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Images for poetic inspiration

It might just be that I have a penchant for good photography, but I suspect that I’m not the only person who sometimes writes poetry in direct response to an image, whether it’s a painting, a photograph or a scene from in real life. But what types of image make for the perfect poetic inspiration? For the type of poetry I typically write (my poetry for adults, that is; my poetry for children is usually quite different!), I’m looking for several things:

Emotion

Old man

For me, emotion means people and usually this also means photographs that capture in a split-second something essential about that person’s character and soul. Having a photograph means that you can paint an accurate word-picture of how they look in great detail (because you wouldn’t be able to stare at somebody so closely in real life!), as well as begin to piece together something of what it’s like to be them, to fit inside their skin. Even if telling your character’s backstory isn’t part of your poem, and even if your poem is more thematic and doesn’t speak about a single person, using a photograph in this way can add a deeper sense of realism to your poetry and is never time wasted.

Story

girl on railway track

Storytelling, like emotion, is an essential part of much of my own poetry, and one that is often inspired by photography. Although poems can describe a particular place, feeling, time or person, they more often than not take the reader somewhere, in the way that a story does. If a reader finishes your poem feeling the same as when they started reading it, you didn’t do a good job (or you at least need to work much harder on the poem before showing it to anyone else!).

Whether the story you’re telling is your own or someone else’s, the perfect picture can help you to put yourself directly within it and feel it as your own, and photographs like the one above provide a wonderful snapshot. Remember that whatever the story is, you don’t have to tell it all – your readers are an intelligent bunch and they usually like something to think about and figure out for themselves!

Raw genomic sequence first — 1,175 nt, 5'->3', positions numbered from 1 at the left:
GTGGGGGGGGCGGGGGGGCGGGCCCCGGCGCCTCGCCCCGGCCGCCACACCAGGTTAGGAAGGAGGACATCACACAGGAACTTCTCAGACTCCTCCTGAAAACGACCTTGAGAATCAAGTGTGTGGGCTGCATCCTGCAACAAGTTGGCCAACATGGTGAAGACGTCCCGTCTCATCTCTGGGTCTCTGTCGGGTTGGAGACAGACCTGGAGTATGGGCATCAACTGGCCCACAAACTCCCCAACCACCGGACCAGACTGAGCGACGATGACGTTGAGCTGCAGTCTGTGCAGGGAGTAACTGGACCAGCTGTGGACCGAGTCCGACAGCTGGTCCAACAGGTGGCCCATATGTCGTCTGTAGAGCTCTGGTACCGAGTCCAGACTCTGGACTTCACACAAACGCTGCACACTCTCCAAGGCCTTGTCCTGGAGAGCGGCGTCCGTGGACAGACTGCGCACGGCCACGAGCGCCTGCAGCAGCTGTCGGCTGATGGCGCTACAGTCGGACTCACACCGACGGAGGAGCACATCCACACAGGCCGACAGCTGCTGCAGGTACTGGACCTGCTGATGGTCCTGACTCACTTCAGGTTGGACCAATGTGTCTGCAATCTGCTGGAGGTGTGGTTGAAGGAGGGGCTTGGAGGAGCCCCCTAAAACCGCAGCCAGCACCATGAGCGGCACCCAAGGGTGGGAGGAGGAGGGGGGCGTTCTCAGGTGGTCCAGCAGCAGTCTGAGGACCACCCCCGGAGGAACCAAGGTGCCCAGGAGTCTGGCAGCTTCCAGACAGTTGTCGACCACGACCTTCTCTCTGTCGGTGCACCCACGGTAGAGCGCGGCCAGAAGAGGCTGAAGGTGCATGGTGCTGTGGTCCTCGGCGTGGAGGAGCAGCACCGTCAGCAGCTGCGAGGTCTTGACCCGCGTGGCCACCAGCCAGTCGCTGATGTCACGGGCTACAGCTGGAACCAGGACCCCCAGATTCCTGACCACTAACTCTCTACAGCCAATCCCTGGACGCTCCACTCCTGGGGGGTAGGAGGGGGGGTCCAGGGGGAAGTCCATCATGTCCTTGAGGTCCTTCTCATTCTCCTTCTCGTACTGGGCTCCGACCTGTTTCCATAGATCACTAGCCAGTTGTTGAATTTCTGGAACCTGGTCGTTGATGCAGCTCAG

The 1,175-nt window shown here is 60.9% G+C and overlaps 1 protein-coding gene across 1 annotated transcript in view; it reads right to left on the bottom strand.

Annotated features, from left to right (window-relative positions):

Truth

daisy

I was going to entitle this paragraph ‘beauty’ but changed my mind. Beauty is, we are told, in the eye of the beholder, and not all great poetry is beautiful. In fact, some of my favourite poems are full of nitty-gritty realism, anger or despair. Neither was ‘simplicity’ an adequate subtitle, although this is present in many of the images I am drawn to and I like to think that great poems have an underlying simplicity and strength. So what then is the quality I’m trying to describe? Perhaps the best way to sum it up is with the word ‘truth’. Often an image will strike me as so honest, so vivid and so full of essential truth that it imprints itself on my mind and is not satisfied until a decent poem has been penned in response. The above picture is one such example for me (I haven’t written the poem yet and it’s still there at the back of my mind…), but the category runs the gamut from war scenes in WW1 trenches and modern political photography to social images and photos from the natural world. Images that have this inner truth are incredibly powerful. The same can be said for poems.

Surprise

sleeping dragon

There’s just something about surreal art that is rather wonderful for the poetic brain, isn’t there? Images that twist and take you to unexpected places, or surprise you with something that was hiding there all along are, to me, central to the joy and exuberance of both art and poetry. I’m fortunate enough to be able to play with words and pictures as my day job, but rarely do I have more fun than when taking an idea and turning it into something new, exciting and unexpected. If you can make your readers feel that same exuberance and wonder through your poetry, you’ve really done something very special.

This blog post is, of course, a very personal and subjective opinion on the types of images that make for great poetic inspiration, but I’d love your opinions. Do you use images to inspire your words? Are there specific types of images you are drawn to? And is there anything that is important to you within those pictures? Would love your comments!

2 thoughts on “Images to invoke your inner muse

  1. An interesting article. There’s a lot of interest from some physicists in the idea of theories as stories. (For example David Deutsch.) And there was always a claim that the mathematics of science was, or should be, beautiful. (Dirac: “It is more important to have beauty in one’s equations than to have them fit experiment”.

    So, perhaps mathematicians and physicists are the real poets in our 21st Century culture.

    Says he, hopefully.

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